The idea of the time-honored definition of family – a married mother and father with biological or adopted children – has increasingly become not just passé, but repugnant to society’s elite.  

The most recent evidence comes from the editors at the New York Times, who just published an opinion piece by a Harvard professor extolling the joys and wonders of the “poly” family and the overthrow of the natural family of mom and dad, married for life raising their own biological or adopted children.    

Of course, this is not surprising to those of us who have been watching with great concern the decline of the family, which has been aided and abetted by a hostile media, entertainment industry and academia. The newest threat on the horizon is the development of IVG, or in vitro gametogenesis. Conceptually IVG could allow two, three, or four women to produce their own baby who would be the biological child of each of them without any involvement from a man (creating a “poly” family).  

Any grouping of men could do the same. They would just need to find a woman’s womb to grow the child.  

IVG. has only been successful in mice since about 2017, but human use is the goal of some scientists. Essentially, it would also enable men to produce their own egg cells and women to produce their own sperm cells, all from a mere skin cell.    

The essay’s author, Debora Spar, professor and senior associate dean at Harvard, notes this new technology “changes everything we’ve ever known about sex and babies and marriage.”  

She fully understands the implications of this and seems to celebrate them, noting, “Once we no longer need the traditional family structure to create children, our need for that traditional family is likely to fade as well.”  

Dr. Spar commits the logical fallacy here of assuming that just because something can be done with new technology, it should be done.  

What we call the “traditional family” – a married mother and father raising their own biological or adopted children with grandparents, aunts and uncles helping out here and there – is traditional for a reason.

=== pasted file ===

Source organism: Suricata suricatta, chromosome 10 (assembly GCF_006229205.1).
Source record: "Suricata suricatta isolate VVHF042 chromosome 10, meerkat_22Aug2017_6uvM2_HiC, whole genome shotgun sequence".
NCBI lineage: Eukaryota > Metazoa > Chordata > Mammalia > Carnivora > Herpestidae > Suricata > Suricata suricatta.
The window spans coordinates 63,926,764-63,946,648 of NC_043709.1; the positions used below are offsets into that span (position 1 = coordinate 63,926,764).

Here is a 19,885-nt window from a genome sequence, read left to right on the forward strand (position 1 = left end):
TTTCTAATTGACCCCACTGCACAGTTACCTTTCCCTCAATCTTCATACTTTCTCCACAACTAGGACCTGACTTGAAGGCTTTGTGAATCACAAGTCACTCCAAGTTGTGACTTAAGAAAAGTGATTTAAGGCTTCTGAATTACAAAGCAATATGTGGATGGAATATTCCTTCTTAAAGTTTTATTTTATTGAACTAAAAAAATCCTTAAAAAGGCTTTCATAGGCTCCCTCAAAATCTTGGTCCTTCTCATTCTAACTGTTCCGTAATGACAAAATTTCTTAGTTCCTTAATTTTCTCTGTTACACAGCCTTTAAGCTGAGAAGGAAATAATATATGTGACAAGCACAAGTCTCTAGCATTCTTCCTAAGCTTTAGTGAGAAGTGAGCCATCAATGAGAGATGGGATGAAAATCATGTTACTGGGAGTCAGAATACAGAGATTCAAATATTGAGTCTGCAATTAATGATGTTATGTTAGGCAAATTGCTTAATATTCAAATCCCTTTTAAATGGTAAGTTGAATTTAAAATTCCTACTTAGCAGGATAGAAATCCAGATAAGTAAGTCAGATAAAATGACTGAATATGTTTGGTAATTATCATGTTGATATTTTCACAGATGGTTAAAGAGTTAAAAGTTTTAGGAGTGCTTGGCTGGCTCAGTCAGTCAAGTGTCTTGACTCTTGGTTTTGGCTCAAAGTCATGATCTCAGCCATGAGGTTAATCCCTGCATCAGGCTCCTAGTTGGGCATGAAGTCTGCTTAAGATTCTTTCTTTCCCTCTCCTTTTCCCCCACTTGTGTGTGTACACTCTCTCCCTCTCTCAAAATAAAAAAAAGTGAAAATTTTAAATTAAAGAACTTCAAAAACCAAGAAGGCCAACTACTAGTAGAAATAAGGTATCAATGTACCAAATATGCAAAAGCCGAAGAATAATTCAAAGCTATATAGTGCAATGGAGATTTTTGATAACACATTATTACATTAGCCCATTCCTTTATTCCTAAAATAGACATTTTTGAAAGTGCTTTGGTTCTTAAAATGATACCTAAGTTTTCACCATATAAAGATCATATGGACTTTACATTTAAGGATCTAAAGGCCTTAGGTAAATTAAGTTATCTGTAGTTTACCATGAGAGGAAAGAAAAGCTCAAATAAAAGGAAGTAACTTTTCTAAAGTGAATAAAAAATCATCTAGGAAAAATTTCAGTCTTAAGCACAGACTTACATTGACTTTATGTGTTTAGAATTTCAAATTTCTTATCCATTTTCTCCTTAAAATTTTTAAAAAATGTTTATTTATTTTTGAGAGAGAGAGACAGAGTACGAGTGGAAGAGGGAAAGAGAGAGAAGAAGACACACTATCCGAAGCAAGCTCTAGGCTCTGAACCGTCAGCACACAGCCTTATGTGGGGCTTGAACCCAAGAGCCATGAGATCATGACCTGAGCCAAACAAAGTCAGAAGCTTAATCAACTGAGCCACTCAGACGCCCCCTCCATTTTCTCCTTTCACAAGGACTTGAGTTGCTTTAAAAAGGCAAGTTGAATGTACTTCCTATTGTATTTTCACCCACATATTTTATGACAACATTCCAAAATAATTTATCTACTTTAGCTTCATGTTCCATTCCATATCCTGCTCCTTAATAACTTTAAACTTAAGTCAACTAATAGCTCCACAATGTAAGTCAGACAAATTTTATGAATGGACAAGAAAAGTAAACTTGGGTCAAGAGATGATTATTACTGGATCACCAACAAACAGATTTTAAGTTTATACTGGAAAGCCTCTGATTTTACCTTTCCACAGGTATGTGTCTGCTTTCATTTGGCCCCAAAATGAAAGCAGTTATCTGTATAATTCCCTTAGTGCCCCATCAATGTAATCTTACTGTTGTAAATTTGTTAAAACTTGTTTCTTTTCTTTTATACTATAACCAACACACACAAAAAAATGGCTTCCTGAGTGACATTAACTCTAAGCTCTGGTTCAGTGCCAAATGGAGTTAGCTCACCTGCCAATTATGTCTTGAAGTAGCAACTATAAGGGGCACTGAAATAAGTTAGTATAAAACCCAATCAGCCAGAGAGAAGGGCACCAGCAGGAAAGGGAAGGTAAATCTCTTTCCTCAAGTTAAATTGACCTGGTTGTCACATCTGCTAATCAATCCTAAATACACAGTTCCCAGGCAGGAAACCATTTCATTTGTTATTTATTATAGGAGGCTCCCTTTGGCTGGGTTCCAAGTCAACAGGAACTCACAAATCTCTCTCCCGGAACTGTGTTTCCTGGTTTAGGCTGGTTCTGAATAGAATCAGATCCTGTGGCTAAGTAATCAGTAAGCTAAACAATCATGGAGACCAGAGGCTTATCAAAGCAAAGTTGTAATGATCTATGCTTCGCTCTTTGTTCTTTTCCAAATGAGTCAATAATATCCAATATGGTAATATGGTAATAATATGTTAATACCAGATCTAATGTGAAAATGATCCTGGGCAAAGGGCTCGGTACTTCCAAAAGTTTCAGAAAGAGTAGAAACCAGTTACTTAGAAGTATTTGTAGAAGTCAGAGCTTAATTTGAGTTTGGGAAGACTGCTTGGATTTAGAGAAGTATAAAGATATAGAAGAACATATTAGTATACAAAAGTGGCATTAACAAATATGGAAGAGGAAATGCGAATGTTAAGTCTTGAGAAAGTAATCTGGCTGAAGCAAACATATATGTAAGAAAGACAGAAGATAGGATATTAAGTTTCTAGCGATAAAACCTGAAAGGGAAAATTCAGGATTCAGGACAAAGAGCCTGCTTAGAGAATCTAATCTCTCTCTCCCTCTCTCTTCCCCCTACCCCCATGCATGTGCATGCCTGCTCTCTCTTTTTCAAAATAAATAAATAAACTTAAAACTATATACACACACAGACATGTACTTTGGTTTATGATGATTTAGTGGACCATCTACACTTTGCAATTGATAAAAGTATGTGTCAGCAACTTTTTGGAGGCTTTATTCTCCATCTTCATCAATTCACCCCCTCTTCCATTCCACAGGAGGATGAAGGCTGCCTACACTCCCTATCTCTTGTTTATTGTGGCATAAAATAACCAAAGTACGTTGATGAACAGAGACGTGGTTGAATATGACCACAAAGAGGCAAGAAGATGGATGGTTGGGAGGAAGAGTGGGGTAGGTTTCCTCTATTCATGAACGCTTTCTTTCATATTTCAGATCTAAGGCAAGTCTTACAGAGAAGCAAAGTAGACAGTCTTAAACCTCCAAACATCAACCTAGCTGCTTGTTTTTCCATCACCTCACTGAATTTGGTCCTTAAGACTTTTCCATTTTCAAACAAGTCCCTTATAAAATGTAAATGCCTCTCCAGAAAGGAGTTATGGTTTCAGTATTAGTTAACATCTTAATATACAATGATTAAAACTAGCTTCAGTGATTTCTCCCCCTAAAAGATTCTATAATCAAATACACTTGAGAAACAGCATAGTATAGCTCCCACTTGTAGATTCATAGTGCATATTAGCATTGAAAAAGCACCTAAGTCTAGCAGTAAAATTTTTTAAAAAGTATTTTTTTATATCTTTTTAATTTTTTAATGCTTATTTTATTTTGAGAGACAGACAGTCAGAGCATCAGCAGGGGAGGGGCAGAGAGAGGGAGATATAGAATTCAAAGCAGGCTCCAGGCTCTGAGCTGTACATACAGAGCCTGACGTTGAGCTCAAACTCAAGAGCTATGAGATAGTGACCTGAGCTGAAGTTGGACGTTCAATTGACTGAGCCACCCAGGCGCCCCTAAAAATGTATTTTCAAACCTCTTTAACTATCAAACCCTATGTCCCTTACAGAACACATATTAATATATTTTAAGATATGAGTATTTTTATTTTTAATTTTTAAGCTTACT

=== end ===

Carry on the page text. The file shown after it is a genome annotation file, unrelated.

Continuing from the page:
It’s because it works.  

In fact, it was Aristotle who wrote of the necessity of the “nuclear family,” which he described as “those who cannot exist without each other,” and procreation is not the only reason here. It is this basic human configuration that serves as the factory of humanity and the foundation of society.  

Over the last 50 years, we have seen great changes with family formation, more in this relatively short time-span than since the dawn of humanity. Very few of these changes, if any, have enhanced the well-being of children, women and even men. The social science research on this matter has been robust and conclusive.  

The sexual revolution of the ‘60s, aided by the widespread availability of birth control, told us married sex and parenting were now things of the past. Love was what mattered. But Diana Pearce, director of the Center for Women’s Welfare at the University of Washington, recognized it actually created what she termed “the feminization of poverty.”   

Legal abortion and the pill, giving women supposed control over their own fertility, also released men from their responsibility to “do right by the woman.” Rather than stepping up and marrying the mother of their child, men started to walk away and thus plunged millions of women and their babies into poverty and welfare dependency.   

This also produced the experiment in fatherless families, which has been a dramatic disaster. Princeton’s Sara McLanahan, one of the world’s leading sociologists of the family, has made a distinguished career of carefully charting the measurable fall-out from fatherlessness.   

She and other researchers have found that the child who grows up apart from her father – regardless of how loving and caring the mother and any partner are – faces an uphill battle throughout life. That child is less likely to graduate from high school and more likely to suffer lower overall adult mental health, including higher levels of physical and emotional aggression, inability to stay on task, anxiety and depression and increased substance abuse.   

On the whole, fatherlessness helps nothing and makes nearly everything else worse. 

The divorce revolution of the 1970s was widely celebrated as a positive step in family evolution, assuming that if husbands and wives could leave unsatisfying marriages, this would make for happier and more fulfilled parents. And then we’ve had the unmarried cohabitation revolution where we assured ourselves that it’s not “a piece of paper” but love itself that will keep us together.   

Neither of those turned out as promised either. Nor will the newest iteration, that of same-sex households. 

God’s design for the family is still the gold standard and the one that provides, by far, the best opportunity for health and happiness for children, women and men. 

Yet culture continues to offer up increasingly novel imitations that promise freedom but bring heartache and pain. The “poly” family is certainly not going to be any different.  

Photo from Shutterstock


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